Today the U.S. Drug Enforcement Administration (DEA) announced that marijuana will remain a Schedule I drug, claiming a lack of rigorous evidence to support any change. This means that in the eyes of the federal government, cannabis has a high risk for abuse and no “accepted medical use.” The silver lining: the Obama administration announced yesterday that it will dramatically increase the amount of cannabis available to researchers.
In response to a petition from former Washington Gov. Christine Gregoire (now succeeded by Jay Inslee in both the office and the petition) and others to reschedule cannabis as a less-restricted Schedule II drug, DEA administrator Chuck Rosenberg wrote, “Schedule I includes some substances that are exceptionally dangerous and some that are less dangerous (including marijuana, which is less dangerous than some substances in other schedules). That may strike some people as odd, but the criteria for inclusion in Schedule I is not relative danger.” That statement is inconsistent with the DEA’s explanation of drug scheduling on their website, which reads in part, “Schedule I drugs are the most dangerous drugs of all the drug schedules.” We’ve got a line out to the DEA for clarification.
UPDATE: Russ Baer, DEA spokesperson, says that the information on their website is inaccurate, and promises to change it. “Clearly, the statement [quoted above from their website] is not well written,” he says. “The Administrator’s comment is more accurate, when placed up against the actual legal definition and criteria of a schedule 1 substance…Marijuana was determined to meet the statutory criteria for a Scheduled I controlled substance after a comprehensive scientific and medical evaluation by the FDA.” He also says that the decision to expand the quantity and variety of federally-sanctioned research cannabis originated inside the DEA.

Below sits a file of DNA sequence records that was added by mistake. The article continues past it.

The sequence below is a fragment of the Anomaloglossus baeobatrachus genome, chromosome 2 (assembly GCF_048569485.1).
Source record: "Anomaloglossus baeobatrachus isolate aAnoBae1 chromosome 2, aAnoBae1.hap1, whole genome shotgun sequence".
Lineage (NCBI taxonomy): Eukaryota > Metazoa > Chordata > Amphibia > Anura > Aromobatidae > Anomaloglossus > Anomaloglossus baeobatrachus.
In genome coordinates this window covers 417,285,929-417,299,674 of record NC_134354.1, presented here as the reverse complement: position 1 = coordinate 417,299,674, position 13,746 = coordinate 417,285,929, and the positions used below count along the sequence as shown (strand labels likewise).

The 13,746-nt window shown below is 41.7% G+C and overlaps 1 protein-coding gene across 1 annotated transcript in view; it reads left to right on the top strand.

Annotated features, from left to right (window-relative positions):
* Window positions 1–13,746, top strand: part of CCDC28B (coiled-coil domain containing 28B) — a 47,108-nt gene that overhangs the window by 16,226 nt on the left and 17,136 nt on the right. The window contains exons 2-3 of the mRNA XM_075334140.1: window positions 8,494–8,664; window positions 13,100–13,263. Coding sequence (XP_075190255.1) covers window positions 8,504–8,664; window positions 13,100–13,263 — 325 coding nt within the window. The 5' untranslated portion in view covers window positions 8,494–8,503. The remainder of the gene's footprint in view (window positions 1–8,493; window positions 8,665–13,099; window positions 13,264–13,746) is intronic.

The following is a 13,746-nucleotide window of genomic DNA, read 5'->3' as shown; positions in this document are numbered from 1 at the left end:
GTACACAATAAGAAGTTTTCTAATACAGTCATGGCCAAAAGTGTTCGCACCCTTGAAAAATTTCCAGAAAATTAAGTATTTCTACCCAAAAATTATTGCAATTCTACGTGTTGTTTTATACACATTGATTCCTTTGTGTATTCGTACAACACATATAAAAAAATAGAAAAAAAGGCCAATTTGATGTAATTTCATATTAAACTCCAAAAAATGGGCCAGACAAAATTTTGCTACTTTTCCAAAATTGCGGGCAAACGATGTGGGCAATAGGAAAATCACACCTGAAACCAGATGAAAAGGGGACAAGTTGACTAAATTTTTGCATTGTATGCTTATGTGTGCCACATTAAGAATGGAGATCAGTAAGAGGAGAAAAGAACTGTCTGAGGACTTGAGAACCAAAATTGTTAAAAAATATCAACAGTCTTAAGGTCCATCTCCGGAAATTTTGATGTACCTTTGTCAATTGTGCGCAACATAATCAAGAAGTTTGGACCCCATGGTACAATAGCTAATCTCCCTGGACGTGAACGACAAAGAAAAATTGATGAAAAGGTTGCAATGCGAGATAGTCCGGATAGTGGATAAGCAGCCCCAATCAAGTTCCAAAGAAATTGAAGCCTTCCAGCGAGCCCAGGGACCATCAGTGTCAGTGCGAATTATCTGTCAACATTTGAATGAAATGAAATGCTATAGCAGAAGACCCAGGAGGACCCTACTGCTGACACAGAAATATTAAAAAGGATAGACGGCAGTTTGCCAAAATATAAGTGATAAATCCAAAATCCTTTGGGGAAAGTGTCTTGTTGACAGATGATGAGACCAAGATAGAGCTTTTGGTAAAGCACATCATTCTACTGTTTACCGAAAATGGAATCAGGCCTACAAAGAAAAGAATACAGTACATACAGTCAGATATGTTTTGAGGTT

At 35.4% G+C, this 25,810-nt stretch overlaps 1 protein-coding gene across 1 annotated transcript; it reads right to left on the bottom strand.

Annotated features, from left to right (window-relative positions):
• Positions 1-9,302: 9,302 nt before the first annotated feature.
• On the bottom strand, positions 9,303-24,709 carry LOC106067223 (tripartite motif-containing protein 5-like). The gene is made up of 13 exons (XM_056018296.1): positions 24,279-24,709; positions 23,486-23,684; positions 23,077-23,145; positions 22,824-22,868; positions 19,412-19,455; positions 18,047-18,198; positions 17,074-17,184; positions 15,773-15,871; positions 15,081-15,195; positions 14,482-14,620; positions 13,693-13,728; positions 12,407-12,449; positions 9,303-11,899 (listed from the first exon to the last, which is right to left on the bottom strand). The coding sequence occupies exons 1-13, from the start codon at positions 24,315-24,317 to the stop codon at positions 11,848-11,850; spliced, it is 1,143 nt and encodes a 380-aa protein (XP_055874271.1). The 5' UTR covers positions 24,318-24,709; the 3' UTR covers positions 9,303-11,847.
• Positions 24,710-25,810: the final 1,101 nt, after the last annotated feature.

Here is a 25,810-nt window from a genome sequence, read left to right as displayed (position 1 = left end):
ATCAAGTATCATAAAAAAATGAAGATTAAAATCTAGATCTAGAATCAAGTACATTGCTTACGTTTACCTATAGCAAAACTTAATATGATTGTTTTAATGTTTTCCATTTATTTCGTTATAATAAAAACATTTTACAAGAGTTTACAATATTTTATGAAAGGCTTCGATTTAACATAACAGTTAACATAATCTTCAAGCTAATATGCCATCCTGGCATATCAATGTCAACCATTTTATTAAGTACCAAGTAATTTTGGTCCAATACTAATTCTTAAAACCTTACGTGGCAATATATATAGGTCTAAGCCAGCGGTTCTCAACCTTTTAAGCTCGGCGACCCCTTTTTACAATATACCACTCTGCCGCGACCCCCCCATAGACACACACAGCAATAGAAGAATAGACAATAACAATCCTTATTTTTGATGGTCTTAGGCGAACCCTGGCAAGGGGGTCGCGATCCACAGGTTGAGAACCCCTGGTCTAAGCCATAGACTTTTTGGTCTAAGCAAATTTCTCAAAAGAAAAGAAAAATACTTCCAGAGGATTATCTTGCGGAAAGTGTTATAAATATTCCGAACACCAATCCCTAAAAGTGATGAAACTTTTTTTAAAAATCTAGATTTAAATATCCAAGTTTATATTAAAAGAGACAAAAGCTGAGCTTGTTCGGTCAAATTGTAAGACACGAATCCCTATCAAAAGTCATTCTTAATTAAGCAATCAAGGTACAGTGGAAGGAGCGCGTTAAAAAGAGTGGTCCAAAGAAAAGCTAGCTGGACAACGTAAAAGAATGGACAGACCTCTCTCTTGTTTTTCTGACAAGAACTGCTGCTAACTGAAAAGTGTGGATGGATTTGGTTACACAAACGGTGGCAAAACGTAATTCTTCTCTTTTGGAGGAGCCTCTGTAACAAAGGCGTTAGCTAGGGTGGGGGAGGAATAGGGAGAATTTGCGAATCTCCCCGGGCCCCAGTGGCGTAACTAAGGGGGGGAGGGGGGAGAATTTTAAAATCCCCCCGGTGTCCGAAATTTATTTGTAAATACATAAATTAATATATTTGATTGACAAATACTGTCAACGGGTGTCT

Along with Colorado, Washington was the first state to fully legalize cannabis in 2012. Today, half the states and the District of Columbia at least partly allow its consumption. King County councilmember and former Washington legislator Jeanne Kohl-Welles, known for her work on cannabis issues while in Olympia, calls the DEA’s decision “mind boggling” and “totally bizarre.”
“This leaves marijuana…on Schedule I,” she says. “Yet cocaine [and] opium derivatives can be prescribed. I wonder if anyone at DEA has thought of the opioid addiction epidemic, but nothing parallel or even remotely similar relating to marijuana.”
Dr. Dennis Donovan, director of the Alcohol and Drug Abuse Institute at UW, has a mixed reaction to the news. On the one hand, he’s “somewhat disappointed” by the decision not to reschedule, but he says Obama’s decision to make pot research easier could well lay the groundwork for rescheduling in the future. “Unlike other drugs, the ability to do the research…has been restricted by available marijuana that [the federal government] has made available,” he says.
“I think historically, [cannabis] probably was classified as a Schedule I drug in the absence of data supporting [that classification],” Donovan says. “In some ways, it comes out of an era when marijuana was seen as a negative social influence.” (In fact, U.S. cannabis prohibition began when whites came to associate it with Mexican immigrants in the 1910s.)
“There is potential for abuse, obviously,” says Donovan, “but if you look the kinds of things that are going on with opiates presently…that tend to transition to heroin use” and mortality, he says, “…marijuana seems not as negatively impactful as other substances.”
This article has been edited to clarify the identity of the petitioners.